Minister for Workplace Relations Tony Burke has announced the Government’s intention to initially defund and eventually abolish the Australian Building Construction Commission (ABCC). From 26 July “its powers will be pulled back to the bare legal minimum”.
The ABCC has been responsible for the enforcement of the Building Code, a code of practice which sets out the Commonwealth Government’s expected standards of conduct for all building industry participants that seek to be, or are, involved in Commonwealth funded building work.
There have been many arguments for and against the ABCC’s powers to prosecute under section 500 of the Fair Work Act. Some prosecutions have been successful, whilst recent claims state that the ABCC has been more interested in “determining what sticker someone’s allowed to put on their helmet” rather than tackling compromised safety standards.
Of concern to the National Association for Women in Construction (NAWIC) are the remaining prosecutions that have not yet been determined by the courts, specifically relating to the treatment of women on site.
“There are cases being pursued by the ABCC that relate to the bullying and sexual harassment of women on site.
“The cases awaiting investigation include those allegations of sexualised or demeaning comments to women on site. One of the cases is alleged to have used physical contact and demeaning language to intimidate a female worker.”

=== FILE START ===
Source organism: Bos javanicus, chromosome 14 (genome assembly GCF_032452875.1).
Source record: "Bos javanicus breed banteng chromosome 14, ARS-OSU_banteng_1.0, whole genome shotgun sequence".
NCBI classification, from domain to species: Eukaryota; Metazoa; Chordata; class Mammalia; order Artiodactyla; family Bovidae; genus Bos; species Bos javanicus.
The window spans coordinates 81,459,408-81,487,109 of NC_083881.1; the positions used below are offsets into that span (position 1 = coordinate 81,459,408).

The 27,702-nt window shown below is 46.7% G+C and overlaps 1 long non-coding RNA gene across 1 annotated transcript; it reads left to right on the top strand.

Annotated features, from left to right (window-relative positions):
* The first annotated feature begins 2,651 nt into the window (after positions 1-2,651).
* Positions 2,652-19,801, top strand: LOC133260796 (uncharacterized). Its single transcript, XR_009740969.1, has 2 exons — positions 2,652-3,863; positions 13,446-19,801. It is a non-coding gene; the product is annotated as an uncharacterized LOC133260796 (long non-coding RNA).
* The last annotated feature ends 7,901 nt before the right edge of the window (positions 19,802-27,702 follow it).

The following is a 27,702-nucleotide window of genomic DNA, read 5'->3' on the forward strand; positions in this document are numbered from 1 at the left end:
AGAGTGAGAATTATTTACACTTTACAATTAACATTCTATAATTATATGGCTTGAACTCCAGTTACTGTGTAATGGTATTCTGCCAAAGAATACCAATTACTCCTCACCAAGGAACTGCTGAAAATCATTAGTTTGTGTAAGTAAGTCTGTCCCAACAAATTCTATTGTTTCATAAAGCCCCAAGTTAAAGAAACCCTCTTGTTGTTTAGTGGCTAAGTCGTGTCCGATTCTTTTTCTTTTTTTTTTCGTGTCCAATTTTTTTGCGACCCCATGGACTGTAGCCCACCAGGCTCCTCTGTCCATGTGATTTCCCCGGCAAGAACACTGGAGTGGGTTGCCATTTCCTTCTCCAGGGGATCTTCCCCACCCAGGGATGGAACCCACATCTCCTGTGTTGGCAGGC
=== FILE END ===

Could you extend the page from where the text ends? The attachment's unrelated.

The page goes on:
The government has advised that the current 39 outstanding prosecutions will be transferred to the Fair Work Ombudsman. NAWIC seeks assurances that with eventual abolition of the ABCC, that there will be another avenue to prosecute unreasonable gender-based behaviour.
NAWIC says workplace safety should be the highest priority.
“It should include safety from sexual harassment and a requirement that all industry participants act in a manner so as not to “intentionally hinder or obstruct any person, or otherwise act in an improper manner”.”
The NAWIC Industry Survey 2022 found 73 per cent of its members reported being made to feel unsafe in the workplace.
We cannot overlook the urgent need to ensure there is an avenue for concerns to be raised, investigated and prosecuted where required.
“As we strive to improve the industry’s attractiveness to women this is a critical area we call upon government to address. We need to ensure women in construction do not get left behind in the politicising.”